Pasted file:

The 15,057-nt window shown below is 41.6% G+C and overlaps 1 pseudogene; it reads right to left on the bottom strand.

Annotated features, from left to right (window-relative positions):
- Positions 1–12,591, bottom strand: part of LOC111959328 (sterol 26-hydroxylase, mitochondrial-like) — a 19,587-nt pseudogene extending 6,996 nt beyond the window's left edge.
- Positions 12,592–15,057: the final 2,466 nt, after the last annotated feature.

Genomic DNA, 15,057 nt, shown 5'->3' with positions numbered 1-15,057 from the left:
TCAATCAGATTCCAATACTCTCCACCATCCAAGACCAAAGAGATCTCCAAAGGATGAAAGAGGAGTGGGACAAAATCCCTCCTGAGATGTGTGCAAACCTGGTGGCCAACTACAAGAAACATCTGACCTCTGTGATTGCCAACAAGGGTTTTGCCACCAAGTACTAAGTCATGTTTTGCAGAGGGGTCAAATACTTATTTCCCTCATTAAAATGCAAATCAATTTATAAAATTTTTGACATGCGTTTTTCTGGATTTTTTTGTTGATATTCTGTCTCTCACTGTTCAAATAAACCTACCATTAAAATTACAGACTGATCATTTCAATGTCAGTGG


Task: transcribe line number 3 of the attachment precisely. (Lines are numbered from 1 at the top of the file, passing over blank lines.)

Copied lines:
- Positions 1–12,591, bottom strand: part of LOC111959328 (sterol 26-hydroxylase, mitochondrial-like) — a 19,587-nt pseudogene extending 6,996 nt beyond the window's left edge.